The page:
“I feel like maybe a deluge of hard-copy letters from people in the community might carry a little more weight than emails,” she said. “Emails are just so easy to ignore.”
The group also called for the City of Bloomington and the Town of Normal to get involved to make sure residents have basic needs met during the pandemic.
Illinois residents have been ordered to shelter in place, avoiding nonessential travel and practicing social distancing to help stop the spread of the virus.
But as ISU student Radiance Campbell explained, “not everyone has a shelter to safely retreat to.”
Some residents, like the homeless and victims of domestic violence, aren’t safe in the places where they’re staying, she said.
“People shouldn’t have to choose between being on the streets or sleeping in a shelter with 50 other people where they are at extreme risk of contracting an infectious virus,” she said.
Campbell said with its student housing, recreation centers and hotel rooms sitting vacant, Normal is “well-positioned” to designate alternative housing for residents without a safe place to stay.
The town can’t force businesses to do so, so it should provide incentives to encourage business owners to convert their space into alternative housing, Campbell said.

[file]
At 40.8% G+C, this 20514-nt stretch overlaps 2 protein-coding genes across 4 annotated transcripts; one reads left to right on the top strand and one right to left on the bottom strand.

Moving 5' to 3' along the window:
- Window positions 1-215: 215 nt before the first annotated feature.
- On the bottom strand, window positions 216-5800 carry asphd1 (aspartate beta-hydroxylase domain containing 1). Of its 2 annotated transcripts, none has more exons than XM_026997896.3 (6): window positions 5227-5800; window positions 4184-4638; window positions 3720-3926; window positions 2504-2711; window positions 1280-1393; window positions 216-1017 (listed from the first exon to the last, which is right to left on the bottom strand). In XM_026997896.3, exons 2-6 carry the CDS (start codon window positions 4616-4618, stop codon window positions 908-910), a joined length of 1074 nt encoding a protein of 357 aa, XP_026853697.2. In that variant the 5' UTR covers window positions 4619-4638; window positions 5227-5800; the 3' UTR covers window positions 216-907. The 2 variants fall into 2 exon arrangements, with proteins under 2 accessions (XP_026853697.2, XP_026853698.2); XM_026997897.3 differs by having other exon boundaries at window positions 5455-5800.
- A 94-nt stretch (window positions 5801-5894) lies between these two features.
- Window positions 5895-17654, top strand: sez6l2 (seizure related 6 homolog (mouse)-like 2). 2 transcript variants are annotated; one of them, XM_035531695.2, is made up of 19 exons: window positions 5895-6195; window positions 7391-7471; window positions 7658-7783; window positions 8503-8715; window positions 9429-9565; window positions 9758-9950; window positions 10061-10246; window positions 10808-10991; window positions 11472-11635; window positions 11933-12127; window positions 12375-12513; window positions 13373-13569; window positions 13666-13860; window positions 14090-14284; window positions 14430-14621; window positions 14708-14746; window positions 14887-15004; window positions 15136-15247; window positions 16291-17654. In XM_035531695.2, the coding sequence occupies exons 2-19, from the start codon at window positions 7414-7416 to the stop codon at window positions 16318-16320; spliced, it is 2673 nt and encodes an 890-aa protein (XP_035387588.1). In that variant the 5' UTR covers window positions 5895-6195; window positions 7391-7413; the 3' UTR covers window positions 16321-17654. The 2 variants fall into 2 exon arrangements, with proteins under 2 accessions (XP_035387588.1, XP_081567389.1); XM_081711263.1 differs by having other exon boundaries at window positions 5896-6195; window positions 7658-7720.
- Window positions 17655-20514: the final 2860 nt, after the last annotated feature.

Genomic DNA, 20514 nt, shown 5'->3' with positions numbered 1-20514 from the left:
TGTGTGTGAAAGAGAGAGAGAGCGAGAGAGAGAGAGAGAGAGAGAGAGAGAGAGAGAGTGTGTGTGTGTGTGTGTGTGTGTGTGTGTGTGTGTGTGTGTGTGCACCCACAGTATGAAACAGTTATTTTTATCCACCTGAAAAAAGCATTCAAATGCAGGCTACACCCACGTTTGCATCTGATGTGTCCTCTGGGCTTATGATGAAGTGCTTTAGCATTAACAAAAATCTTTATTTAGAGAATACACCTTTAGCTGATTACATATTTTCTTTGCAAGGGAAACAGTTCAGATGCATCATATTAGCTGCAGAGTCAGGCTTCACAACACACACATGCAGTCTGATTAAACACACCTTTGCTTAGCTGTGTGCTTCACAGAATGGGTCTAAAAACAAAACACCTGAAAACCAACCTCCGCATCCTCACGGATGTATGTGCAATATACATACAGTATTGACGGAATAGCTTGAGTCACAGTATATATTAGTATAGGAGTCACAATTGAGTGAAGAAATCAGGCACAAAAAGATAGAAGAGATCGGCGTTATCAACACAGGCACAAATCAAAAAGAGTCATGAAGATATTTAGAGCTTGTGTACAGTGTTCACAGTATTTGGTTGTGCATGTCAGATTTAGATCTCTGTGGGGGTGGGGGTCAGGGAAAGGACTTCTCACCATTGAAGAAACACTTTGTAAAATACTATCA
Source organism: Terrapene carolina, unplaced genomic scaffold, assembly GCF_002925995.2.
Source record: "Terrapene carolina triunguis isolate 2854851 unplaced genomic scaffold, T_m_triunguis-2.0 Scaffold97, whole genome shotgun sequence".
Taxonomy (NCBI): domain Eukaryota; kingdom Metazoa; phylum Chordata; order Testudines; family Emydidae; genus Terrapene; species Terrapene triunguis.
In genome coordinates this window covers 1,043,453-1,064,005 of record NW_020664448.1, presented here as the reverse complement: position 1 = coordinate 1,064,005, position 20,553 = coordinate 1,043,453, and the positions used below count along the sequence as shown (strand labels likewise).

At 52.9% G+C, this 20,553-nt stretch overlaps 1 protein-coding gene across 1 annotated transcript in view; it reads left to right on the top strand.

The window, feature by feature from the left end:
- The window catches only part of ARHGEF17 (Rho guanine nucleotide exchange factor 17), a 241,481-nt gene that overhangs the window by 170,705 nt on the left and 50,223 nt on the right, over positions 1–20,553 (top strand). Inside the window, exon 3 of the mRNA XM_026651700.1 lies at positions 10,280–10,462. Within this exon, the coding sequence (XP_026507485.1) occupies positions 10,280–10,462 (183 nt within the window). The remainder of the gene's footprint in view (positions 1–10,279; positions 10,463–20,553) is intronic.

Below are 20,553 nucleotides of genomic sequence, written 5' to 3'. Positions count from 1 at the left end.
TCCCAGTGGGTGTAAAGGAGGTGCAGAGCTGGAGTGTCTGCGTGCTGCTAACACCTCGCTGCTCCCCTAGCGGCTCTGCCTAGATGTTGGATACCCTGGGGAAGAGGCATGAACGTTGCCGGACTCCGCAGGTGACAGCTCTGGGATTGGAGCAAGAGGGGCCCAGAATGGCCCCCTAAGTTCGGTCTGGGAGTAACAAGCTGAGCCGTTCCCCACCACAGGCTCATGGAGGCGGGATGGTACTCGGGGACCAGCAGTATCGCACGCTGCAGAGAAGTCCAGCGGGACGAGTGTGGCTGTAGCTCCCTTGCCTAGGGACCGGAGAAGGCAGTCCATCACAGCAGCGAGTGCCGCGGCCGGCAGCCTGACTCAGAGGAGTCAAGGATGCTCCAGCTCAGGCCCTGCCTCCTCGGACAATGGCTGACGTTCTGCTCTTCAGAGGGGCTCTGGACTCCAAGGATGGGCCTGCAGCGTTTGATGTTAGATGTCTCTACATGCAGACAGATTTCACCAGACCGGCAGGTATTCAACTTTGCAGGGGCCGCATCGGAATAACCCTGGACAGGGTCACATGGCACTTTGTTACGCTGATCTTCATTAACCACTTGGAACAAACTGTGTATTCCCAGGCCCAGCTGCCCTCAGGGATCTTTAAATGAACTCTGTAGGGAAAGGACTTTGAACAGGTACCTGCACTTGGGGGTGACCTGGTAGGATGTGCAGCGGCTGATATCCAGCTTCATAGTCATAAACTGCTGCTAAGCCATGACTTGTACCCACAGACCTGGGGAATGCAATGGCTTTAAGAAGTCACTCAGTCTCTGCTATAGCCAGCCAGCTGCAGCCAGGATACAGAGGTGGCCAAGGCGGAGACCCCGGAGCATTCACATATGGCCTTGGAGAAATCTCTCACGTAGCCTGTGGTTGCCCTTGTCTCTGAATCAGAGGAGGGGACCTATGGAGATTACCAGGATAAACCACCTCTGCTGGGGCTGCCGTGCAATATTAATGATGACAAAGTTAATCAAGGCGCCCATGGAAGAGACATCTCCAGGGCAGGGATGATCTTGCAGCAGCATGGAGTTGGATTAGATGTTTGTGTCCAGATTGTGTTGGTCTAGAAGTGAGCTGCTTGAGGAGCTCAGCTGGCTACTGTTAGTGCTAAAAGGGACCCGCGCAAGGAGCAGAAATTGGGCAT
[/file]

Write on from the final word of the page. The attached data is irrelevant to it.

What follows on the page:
The group also wants Bloomington and Normal to set aside money to provide financial assistance to residents whose livelihoods may be impacted by the virus, including rent and mortgage assistance, childcare subsidies, utility payments and emergency assistance for small businesses.
Candyce Byrd worked in food prep at First Wok until the owners decided to close the restaurant to keep customers and staff from being exposed to the virus.
She said her family was already living paycheck-to-paycheck before the crisis. Now she has until April 1 to find a way to cover rent and bills without her regular source of income.
“My paycheck has already been spent on the bills that I had due for this month, and the amount of food that we have left is not going to last us past the first week of April,” Byrd said.
She receives public assistance, but that won’t be enough, Byrd said.
“It’s a supplemental income,” she said. ‘It’s not something that you can live off of for 30 days. It’s meant to be paid to you in order to assist with your paycheck that you already receive.”
Some participants on the call asked if the group had considered how promised federal aid could help local residents.
Rachel Shively of Bloomington-Normal Democratic Socialists of America said it’s better to be proactive than wait.
“Local governments know the needs of our people best,” she said. “They’re most in contact with us and our community. I’m not sure that the federal response is necessarily going to meet all the needs that people in our community have.”
Bloomington Mayor Tari Renner joined the call for a brief Q&A, during which he said he would be willing to call for a special city council meeting to discuss assistance for residents impacted by the crisis. Renner said he would want to make sure he could garner the five votes from council members necessary to pass any proposals.